By JESSE J. HOLLAND
WASHINGTON (AP) -- The Supreme Court on Monday ruled that a federal judge went too far when he banned the planting of genetically engineered alfalfa seeds after claims that the plants might harm the environment.
In a 7-1 vote Monday, the court reversed a federal appeals court ruling that had prohibited Monsanto Co. from selling alfalfa seeds because they are resistant to the popular weed killer Roundup.
The U.S. Agriculture Department must now decide whether to allow the genetically-modified seeds to be planted. It had earlier approved the seeds, but courts in California and Oregon said USDA did not look hard enough at whether the seeds would eventually share their genes with other crops.
"This Supreme Court ruling is important for every American farmer, not just alfalfa growers," said David F. Snively, Monsanto's senior vice president and general counsel. "All growers can rely on the expertise of USDA, and trust that future challenges to biotech approvals must now be based on scientific facts, not speculation."
Opponents of the genetically-engineered seeds also claimed victory.
"The ban on the crop will remain in place until a full and adequate EIS (environmental impact statement) is prepared by USDA and they officially deregulate the crop. This is a year or more away according to the agency, and even then, a deregulation move may be subject to further litigation if the agency's analysis is not adequate," said Andrew Kimbrell, executive director of the Center for Food Safety. "In sum, it's a significant victory in our ongoing fight to protect farmer and consumer choice, the environment and the organic industry."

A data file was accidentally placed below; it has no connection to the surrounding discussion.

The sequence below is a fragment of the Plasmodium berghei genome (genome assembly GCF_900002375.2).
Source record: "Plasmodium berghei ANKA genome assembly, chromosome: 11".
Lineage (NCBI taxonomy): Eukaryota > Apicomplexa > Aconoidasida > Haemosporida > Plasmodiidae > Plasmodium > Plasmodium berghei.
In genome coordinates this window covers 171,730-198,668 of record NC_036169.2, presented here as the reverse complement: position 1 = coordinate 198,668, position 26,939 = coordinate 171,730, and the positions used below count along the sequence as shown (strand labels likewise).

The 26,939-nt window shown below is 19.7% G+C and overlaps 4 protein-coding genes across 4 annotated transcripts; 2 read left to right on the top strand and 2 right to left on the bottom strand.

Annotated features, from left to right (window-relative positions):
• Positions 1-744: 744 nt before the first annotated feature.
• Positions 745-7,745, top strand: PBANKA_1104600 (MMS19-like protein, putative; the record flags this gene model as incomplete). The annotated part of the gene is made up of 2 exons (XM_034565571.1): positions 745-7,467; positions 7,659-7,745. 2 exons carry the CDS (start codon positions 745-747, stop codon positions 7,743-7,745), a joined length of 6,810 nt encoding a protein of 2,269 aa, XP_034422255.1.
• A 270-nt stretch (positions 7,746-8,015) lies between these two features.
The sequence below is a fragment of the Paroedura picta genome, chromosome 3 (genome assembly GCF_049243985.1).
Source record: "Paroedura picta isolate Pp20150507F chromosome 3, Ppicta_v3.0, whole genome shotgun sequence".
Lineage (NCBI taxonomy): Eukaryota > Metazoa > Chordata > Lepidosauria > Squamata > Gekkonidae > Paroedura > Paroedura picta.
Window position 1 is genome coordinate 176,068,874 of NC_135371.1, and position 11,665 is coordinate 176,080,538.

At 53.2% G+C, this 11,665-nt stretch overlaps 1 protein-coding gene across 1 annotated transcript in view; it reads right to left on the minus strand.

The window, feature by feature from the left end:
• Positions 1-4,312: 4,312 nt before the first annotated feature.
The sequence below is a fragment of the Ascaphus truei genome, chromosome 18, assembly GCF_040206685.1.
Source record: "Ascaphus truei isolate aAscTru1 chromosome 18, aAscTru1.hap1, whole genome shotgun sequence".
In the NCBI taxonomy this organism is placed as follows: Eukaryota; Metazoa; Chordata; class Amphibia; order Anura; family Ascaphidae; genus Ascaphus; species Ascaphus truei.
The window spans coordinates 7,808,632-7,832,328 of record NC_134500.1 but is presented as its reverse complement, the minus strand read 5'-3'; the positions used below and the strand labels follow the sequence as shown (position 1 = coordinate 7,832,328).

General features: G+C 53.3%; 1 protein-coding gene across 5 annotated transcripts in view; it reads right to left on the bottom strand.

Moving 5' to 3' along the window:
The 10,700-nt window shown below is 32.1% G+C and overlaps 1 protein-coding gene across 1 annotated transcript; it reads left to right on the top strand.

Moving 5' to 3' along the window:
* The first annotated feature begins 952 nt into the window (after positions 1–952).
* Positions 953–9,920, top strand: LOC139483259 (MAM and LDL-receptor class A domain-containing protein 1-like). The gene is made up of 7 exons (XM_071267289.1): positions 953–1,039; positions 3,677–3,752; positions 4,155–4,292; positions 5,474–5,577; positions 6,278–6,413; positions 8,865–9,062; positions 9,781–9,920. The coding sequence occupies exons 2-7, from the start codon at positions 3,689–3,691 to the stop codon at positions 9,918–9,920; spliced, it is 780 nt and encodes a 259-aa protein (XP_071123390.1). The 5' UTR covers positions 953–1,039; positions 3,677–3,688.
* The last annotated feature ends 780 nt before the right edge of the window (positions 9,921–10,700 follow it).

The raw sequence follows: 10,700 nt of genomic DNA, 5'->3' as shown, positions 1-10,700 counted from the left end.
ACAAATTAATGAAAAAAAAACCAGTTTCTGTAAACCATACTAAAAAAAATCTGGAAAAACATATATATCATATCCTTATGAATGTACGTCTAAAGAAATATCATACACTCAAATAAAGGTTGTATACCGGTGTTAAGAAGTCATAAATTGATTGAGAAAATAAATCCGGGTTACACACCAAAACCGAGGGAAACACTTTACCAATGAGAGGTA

A federal judge in San Francisco had barred the planting of genetically engineered alfalfa nationwide until the government could adequately study the crop's potential impact on organic and conventional varieties.
St. Louis-based Monsanto argued that the ban was too broad and was based on the assumption that their products were harmful. Opponents of the use of genetically engineered seeds say they can contaminate conventional crops, but Monsanto says such cross-pollination is unlikely.
"We agree that the District Court's injunction against planting went too far," said Justice Samuel Alito, who wrote the majority opinion.
Justice John Paul Stevens was the only justice to dissent. "It was reasonable for the court to conclude that planting could not go forward until more complete study ... showed that the known problem of gene flow could in reality be prevented," he said.
Alfalfa, which is used for livestock feed and can be planted in spring or fall, is a major crop grown on about 22 million acres in the U.S., Monsanto said in court papers. Monsanto's alfalfa is made from genetic material from bacteria that makes the crop resistant to Roundup.
Justice Stephen Breyer took no part in the case because his brother, U.S. District Judge Charles Breyer in San Francisco, issued the initial ruling against Monsanto.
The case is Monsanto v. Geerston Seed Farms, 09-475.
Copyright 2010 The Associated Press.